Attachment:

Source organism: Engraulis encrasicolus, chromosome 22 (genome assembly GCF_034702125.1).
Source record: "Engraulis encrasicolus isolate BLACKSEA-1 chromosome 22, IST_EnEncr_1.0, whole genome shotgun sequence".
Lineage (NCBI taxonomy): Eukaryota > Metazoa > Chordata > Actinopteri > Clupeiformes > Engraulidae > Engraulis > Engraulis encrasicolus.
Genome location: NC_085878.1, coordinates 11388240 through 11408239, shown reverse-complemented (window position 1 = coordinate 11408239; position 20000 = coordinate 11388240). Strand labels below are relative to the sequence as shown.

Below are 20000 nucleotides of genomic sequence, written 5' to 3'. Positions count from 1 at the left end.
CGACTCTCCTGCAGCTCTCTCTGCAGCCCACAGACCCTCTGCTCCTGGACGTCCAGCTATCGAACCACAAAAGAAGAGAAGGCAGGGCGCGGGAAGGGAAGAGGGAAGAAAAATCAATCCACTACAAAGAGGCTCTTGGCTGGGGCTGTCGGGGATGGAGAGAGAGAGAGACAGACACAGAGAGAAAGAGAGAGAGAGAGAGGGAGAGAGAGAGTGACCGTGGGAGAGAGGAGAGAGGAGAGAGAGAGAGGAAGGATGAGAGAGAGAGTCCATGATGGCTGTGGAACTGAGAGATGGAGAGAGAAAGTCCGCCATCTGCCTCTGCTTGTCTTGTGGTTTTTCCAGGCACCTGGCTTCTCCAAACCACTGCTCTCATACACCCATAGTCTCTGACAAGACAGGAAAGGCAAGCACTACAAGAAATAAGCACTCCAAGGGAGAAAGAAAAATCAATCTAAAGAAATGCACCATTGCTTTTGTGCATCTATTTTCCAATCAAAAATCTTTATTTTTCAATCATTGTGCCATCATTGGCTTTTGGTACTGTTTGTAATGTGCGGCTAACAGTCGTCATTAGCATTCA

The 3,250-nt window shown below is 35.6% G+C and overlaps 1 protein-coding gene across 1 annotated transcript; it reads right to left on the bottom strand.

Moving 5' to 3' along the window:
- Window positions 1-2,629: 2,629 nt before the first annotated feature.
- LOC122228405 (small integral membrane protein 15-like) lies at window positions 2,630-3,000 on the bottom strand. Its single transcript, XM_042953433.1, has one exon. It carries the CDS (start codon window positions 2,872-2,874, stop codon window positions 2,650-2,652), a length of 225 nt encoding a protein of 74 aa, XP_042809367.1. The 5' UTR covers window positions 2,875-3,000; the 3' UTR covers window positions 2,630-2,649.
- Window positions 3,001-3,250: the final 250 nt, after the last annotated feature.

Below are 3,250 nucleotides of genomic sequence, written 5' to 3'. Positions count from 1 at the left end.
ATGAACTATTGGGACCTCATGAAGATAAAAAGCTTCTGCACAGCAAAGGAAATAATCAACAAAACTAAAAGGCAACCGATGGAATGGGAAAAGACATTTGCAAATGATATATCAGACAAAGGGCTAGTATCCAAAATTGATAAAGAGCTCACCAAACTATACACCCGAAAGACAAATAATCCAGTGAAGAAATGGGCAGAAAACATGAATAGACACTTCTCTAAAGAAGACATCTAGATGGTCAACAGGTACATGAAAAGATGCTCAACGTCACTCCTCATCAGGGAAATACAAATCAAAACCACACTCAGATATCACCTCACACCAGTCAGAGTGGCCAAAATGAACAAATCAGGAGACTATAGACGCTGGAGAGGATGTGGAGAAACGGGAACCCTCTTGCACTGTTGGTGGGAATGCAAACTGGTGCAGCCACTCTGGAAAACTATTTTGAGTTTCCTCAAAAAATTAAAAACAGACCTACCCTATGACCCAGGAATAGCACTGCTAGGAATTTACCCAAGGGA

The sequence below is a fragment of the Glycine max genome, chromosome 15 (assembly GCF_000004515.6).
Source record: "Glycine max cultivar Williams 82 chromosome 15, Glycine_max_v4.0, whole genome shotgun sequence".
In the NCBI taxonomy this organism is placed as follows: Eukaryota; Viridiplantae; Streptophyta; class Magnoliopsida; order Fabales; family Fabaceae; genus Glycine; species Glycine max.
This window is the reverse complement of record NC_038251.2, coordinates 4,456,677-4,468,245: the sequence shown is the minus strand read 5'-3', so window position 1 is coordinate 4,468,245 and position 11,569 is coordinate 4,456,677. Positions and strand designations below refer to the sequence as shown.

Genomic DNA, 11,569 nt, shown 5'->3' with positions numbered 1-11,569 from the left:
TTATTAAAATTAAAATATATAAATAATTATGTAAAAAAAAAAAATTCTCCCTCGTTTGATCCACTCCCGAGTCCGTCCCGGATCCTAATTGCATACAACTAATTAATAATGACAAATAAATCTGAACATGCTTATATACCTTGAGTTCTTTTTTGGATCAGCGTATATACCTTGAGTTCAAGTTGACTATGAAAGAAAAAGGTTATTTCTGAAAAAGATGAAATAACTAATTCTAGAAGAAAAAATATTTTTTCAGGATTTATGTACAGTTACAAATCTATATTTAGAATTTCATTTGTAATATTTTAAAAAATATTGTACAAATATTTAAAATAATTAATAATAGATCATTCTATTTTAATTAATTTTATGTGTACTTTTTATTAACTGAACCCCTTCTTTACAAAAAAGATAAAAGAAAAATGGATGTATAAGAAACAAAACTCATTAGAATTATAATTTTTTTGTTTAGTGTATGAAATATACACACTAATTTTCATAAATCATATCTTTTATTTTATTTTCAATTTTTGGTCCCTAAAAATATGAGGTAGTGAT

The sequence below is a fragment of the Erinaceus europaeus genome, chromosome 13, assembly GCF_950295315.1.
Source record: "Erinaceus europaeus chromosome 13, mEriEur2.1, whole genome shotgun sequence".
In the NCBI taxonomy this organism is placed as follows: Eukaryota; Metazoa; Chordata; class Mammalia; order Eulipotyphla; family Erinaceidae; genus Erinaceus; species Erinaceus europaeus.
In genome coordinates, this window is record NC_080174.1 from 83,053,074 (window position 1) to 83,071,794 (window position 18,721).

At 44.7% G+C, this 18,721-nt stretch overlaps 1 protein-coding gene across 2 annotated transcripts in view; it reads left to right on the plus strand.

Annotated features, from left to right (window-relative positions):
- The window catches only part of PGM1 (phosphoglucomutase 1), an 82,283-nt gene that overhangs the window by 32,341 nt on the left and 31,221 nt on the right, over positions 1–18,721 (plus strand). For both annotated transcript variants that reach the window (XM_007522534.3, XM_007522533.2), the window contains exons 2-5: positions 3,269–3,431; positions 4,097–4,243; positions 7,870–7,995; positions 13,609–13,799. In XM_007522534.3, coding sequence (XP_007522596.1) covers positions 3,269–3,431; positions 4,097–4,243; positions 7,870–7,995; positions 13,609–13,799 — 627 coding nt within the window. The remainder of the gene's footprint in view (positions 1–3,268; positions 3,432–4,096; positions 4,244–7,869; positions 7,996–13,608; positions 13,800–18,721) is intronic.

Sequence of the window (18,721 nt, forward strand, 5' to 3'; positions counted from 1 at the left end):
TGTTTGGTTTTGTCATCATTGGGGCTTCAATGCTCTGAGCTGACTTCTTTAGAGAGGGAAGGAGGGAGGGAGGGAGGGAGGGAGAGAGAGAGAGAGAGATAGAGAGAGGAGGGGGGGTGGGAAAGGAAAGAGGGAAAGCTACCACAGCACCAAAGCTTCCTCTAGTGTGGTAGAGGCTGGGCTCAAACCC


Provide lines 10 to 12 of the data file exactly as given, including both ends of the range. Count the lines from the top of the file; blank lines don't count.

- LOC122228405 (small integral membrane protein 15-like) lies at window positions 2,630-3,000 on the bottom strand. Its single transcript, XM_042953433.1, has one exon. It carries the CDS (start codon window positions 2,872-2,874, stop codon window positions 2,650-2,652), a length of 225 nt encoding a protein of 74 aa, XP_042809367.1. The 5' UTR covers window positions 2,875-3,000; the 3' UTR covers window positions 2,630-2,649.
- Window positions 3,001-3,250: the final 250 nt, after the last annotated feature.

Below are 3,250 nucleotides of genomic sequence, written 5' to 3'. Positions count from 1 at the left end.